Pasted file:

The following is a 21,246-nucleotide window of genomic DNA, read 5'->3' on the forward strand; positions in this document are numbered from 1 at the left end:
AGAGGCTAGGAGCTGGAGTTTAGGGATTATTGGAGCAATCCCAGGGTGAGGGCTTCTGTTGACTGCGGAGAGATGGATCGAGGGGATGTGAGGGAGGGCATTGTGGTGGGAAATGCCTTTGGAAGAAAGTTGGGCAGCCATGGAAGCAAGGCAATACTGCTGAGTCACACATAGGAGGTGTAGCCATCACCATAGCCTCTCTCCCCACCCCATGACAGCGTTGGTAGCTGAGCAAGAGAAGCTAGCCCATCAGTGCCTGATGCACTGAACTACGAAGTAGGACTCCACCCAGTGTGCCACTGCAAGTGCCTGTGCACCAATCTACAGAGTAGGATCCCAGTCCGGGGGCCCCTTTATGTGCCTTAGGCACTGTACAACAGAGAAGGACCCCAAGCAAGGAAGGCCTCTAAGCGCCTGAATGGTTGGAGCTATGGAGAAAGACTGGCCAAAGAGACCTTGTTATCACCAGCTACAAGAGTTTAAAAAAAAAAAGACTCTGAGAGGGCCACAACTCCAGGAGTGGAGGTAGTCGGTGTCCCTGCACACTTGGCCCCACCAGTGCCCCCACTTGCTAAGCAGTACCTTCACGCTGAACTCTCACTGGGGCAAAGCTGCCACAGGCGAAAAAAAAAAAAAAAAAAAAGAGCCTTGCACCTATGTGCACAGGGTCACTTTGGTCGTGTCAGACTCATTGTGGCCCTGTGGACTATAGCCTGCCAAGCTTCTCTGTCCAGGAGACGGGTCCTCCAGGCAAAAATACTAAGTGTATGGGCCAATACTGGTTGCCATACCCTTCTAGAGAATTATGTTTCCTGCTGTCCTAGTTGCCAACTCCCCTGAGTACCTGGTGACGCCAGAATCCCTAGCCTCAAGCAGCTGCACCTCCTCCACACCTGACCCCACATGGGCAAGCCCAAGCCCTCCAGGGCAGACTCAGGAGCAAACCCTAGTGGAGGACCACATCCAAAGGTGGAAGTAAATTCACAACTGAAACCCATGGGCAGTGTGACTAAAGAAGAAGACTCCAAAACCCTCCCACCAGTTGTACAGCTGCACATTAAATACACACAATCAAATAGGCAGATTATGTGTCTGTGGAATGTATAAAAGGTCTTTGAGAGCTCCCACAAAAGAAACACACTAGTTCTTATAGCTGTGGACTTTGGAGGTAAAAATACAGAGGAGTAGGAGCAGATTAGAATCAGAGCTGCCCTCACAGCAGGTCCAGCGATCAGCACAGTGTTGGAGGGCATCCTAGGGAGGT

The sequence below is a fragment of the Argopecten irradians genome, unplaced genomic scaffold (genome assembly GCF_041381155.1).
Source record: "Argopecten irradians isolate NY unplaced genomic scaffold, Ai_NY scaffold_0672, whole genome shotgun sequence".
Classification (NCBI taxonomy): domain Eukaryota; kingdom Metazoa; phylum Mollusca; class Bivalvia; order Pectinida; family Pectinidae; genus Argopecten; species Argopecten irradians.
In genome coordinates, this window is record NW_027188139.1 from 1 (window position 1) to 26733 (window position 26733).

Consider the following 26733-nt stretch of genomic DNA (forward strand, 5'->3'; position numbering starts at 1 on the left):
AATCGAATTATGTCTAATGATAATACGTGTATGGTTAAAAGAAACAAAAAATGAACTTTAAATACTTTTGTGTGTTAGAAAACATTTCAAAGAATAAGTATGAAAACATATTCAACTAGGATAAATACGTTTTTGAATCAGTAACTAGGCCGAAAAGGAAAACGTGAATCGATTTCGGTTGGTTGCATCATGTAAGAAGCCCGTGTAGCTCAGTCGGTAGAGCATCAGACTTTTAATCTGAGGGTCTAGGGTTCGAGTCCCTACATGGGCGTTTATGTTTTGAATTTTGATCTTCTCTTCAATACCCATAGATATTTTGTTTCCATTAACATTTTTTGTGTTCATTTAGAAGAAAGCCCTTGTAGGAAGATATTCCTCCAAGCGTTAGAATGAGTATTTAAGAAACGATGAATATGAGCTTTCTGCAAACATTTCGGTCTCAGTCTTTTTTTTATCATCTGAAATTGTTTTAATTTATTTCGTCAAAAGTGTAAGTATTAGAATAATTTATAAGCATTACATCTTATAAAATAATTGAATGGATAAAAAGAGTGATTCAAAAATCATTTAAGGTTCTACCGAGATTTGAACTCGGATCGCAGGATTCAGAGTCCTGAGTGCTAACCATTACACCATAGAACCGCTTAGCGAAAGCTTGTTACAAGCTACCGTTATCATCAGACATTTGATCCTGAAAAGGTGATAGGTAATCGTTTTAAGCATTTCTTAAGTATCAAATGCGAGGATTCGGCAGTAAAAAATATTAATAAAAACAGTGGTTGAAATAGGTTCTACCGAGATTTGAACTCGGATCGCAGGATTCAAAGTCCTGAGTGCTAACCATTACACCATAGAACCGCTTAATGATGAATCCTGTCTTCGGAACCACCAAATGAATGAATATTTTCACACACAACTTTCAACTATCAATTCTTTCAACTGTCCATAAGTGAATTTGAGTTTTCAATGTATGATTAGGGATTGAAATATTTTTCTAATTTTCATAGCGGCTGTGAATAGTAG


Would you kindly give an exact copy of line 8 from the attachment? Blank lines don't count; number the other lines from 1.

AATCGAATTATGTCTAATGATAATACGTGTATGGTTAAAAGAAACAAAAAATGAACTTTAAATACTTTTGTGTGTTAGAAAACATTTCAAAGAATAAGTATGAAAACATATTCAACTAGGATAAATACGTTTTTGAATCAGTAACTAGGCCGAAAAGGAAAACGTGAATCGATTTCGGTTGGTTGCATCATGTAAGAAGCCCGTGTAGCTCAGTCGGTAGAGCATCAGACTTTTAATCTGAGGGTCTAGGGTTCGAGTCCCTACATGGGCGTTTATGTTTTGAATTTTGATCTTCTCTTCAATACCCATAGATATTTTGTTTCCATTAACATTTTTTGTGTTCATTTAGAAGAAAGCCCTTGTAGGAAGATATTCCTCCAAGCGTTAGAATGAGTATTTAAGAAACGATGAATATGAGCTTTCTGCAAACATTTCGGTCTCAGTCTTTTTTTTATCATCTGAAATTGTTTTAATTTATTTCGTCAAAAGTGTAAGTATTAGAATAATTTATAAGCATTACATCTTATAAAATAATTGAATGGATAAAAAGAGTGATTCAAAAATCATTTAAGGTTCTACCGAGATTTGAACTCGGATCGCAGGATTCAGAGTCCTGAGTGCTAACCATTACACCATAGAACCGCTTAGCGAAAGCTTGTTACAAGCTACCGTTATCATCAGACATTTGATCCTGAAAAGGTGATAGGTAATCGTTTTAAGCATTTCTTAAGTATCAAATGCGAGGATTCGGCAGTAAAAAATATTAATAAAAACAGTGGTTGAAATAGGTTCTACCGAGATTTGAACTCGGATCGCAGGATTCAAAGTCCTGAGTGCTAACCATTACACCATAGAACCGCTTAATGATGAATCCTGTCTTCGGAACCACCAAATGAATGAATATTTTCACACACAACTTTCAACTATCAATTCTTTCAACTGTCCATAAGTGAATTTGAGTTTTCAATGTATGATTAGGGATTGAAATATTTTTCTAATTTTCATAGCGGCTGTGAATAGTAG